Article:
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Colliers’ Duffy: ‘The Bleeding Has Stopped’ for Houston Office Market

Patrick Duffy

Patrick Duffy

HOUSTON – The Houston office market – the primary casualty of the oil bust – appears to be in a recovery mode following a couple of rough years, according to the President of Colliers International Houston.

“We are comfortable that the bleeding has stopped,” said Patrick Duffy, head of the Houston office of the commercial real estate firm.

Duffy, speaking at the firm’s Houston Trends 2017 event at the Houston Country Club earlier this week, said office rents and vacancy rates should hold steady in the year ahead, following two bad years.

And the ugliest market metric – Houston’s oversupply of sublease office space – is finally showing some improvement, as well, Duffy said.

The supply of sublease space was a normal 3 million SF until the fall of 2014. That’s when OPEC, led by Saudi Arabia, hit the American oil business hard when it voted – on Thanksgiving Day 2014 – to continue oil production at high levels. Oil prices took a nosedive and American energy companies took on great losses and laid off workers. Some 100 energy companies, many of them based in Houston, filed for bankruptcy.

Houston lost some 80,000 energy related jobs, Colliers reports. Oil prices, which had been as high as $107 a barrel in the summer of 2014 had dipped below $30 in early 2016.

In the contraction, energy firms vacated huge blocks of Houston office space. The sublease space supply grew to more than 12 million SF as major companies such as Shell and Conoco tried to lease their unneeded office space to other businesses.

In the fourth quarter of last year, the sublease supply finally declined a bit – down to 11.4 million SF, Colliers reported.

Oil prices have recovered to more than $50 a barrel and the Permian Basin is being recognized as a profitable play with outstanding long-term potential.

“Oil companies are taking back some of the sublease space,” Duffy said. “The increase in vacancy is finally starting to slow.”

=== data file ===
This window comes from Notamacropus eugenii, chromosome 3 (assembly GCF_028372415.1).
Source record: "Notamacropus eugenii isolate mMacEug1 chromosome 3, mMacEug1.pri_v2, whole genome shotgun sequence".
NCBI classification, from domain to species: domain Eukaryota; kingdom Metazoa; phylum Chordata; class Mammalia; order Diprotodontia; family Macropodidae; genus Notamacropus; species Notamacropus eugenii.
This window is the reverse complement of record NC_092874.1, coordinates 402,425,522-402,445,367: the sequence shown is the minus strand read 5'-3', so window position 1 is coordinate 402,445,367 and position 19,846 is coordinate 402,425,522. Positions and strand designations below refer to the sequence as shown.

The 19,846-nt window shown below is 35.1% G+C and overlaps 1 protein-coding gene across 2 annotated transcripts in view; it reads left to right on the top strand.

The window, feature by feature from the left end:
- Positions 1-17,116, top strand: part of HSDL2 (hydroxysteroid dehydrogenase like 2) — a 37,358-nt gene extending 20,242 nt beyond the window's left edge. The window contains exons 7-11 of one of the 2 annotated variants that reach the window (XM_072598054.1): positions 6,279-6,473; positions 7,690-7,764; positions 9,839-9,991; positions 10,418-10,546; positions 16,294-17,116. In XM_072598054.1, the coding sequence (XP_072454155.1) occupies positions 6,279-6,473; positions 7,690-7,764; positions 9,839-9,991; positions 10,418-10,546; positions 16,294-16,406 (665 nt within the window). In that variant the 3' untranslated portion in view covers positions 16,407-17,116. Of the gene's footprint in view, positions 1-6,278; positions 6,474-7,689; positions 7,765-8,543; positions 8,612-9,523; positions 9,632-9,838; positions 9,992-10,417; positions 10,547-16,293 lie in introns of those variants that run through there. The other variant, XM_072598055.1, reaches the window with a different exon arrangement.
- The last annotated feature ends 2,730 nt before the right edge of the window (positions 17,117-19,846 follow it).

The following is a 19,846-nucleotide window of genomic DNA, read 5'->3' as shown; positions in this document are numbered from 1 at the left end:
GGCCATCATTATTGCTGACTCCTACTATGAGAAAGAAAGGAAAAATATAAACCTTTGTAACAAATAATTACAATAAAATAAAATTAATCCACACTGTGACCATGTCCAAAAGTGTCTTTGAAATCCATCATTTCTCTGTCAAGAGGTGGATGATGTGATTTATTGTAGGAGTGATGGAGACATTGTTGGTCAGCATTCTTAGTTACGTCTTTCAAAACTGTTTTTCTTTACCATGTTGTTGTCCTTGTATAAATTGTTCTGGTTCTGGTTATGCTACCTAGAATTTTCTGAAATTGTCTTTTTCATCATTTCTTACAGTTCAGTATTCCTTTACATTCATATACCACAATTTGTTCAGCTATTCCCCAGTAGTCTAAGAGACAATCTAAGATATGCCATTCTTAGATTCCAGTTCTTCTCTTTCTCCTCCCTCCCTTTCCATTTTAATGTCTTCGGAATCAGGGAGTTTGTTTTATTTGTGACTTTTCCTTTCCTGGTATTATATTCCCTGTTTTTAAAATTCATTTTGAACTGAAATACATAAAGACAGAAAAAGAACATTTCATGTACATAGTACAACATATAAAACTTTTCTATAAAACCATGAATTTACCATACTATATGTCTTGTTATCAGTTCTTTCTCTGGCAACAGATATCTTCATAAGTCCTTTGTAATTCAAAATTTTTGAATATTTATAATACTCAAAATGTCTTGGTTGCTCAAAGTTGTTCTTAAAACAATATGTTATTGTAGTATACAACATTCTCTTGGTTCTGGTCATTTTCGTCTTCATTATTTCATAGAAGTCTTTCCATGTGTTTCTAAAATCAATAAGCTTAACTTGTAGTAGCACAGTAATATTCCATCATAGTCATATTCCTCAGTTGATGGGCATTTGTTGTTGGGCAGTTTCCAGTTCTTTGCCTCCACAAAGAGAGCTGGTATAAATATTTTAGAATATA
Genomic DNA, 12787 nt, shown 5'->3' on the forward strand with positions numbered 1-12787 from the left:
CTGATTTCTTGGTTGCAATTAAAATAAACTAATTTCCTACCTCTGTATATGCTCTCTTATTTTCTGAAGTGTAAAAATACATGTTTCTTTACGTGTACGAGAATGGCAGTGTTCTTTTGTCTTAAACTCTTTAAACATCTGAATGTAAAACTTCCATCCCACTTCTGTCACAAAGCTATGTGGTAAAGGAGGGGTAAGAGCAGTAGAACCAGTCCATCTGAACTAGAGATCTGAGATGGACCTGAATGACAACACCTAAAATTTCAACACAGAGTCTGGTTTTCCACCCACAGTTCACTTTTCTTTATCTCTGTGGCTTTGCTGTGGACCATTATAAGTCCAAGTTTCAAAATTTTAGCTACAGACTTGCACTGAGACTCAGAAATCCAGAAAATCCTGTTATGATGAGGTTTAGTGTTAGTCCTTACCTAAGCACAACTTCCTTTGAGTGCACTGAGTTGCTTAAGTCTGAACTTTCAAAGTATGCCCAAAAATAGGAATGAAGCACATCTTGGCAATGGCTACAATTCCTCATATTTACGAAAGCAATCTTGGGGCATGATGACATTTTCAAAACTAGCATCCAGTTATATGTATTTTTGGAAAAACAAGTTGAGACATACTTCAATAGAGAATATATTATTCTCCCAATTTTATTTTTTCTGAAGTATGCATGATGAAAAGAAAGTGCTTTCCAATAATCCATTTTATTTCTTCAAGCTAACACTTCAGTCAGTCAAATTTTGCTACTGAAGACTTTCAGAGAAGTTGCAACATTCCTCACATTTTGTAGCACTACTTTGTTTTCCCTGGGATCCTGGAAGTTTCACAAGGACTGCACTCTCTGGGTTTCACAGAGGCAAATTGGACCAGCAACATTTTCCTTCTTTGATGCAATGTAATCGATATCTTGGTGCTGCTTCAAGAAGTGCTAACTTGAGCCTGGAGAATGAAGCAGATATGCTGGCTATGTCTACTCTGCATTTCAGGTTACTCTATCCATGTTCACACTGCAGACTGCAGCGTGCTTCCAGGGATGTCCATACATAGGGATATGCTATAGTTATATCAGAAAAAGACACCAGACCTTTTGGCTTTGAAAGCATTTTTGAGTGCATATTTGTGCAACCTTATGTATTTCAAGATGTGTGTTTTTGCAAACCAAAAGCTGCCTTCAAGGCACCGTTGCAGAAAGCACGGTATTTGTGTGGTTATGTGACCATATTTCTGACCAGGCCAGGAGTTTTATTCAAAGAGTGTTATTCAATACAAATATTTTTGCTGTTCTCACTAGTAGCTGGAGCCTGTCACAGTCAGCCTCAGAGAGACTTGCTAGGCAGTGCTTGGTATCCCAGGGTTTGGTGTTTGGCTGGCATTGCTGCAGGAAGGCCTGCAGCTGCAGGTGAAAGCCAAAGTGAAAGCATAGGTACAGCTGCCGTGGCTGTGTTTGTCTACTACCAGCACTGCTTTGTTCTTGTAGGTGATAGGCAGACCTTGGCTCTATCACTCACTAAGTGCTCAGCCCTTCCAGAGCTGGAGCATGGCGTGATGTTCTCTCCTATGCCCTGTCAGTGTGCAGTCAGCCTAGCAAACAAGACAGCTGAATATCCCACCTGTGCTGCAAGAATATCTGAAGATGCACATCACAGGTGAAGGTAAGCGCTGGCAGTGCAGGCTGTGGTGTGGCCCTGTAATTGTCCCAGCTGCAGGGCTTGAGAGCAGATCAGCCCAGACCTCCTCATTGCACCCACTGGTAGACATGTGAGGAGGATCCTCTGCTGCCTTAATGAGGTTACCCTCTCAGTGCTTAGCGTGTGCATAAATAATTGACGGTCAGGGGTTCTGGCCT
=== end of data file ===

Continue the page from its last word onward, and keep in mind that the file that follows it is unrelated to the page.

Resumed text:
New office construction is winding down. Only 3 million SF of office space is under construction, most of that being Hines’ 609 Main at Texas tower which will be completed in a few weeks. Houston has a total of 230.8 million SF of office space, according to Colliers.

That’s not to diminish the fact that 2016 was indeed a bumpy ride. The overall Houston office vacancy soared to 17.5 percent at year-end, up from 15.3 percent at the end of 2015, Colliers reported.

The office market is one of the dark spots in the overall Houston real estate picture. Some segments performed nicely last year and single-family home sales had their best year ever in 2016, according to the Houston Association of Realtors.

Duffy said office and multifamily are the two weak spots in the Houston commercial real estate cycle. The retail and industrial sectors are strong.

The multifamily occupancy rate declined to 88.6 percent at year-end, down from 92.5 percent at the end of 2015, Colliers reported.

Some 22,615 apartment units were completed in 2016, up from 20,148 units in 2015, according to Colliers.

Colliers reports 61 apartment complexes with 15,933 units are currently under construction. But much of the construction is centered in the Inner Loop and Downtown and it’s all high-end Class A supply.

The B and C multifamily markets have strong occupancy and is in high demand with investors, Duffy said.

“We get people calling every day saying: ‘I want to buy apartments. I want to buy apartments. I want to buy apartments.’ But there’s very little inventory,” Duffy said.

The retail center market in Houston is strong with a 5.8 percent vacancy rate and that tightness is projected to continue in 2017.

The retail market, which continues to plow into Houston’s suburbs to meet population growth, has plenty of new construction and most of the new centers are 100 percent leased when they are completed, Duffy said.

New retailers such as Dick’s Sporting Goods and Total Wine have entered Houston. The recent closure of the Sports Authority chain was quickly healed with no lasting scar.

Houston has 535 million SF of industrial space and 5.2 million SF is under construction, Colliers said. FedEx and IKEA have major industrial buildings under construction.

Overall, Duffy said, the Houston real estate market has brighter days ahead. “We are getting back to business as usual in Houston, which is a great place to be.”

Jan. 26, 2017 Realty News Report Copyright 2017









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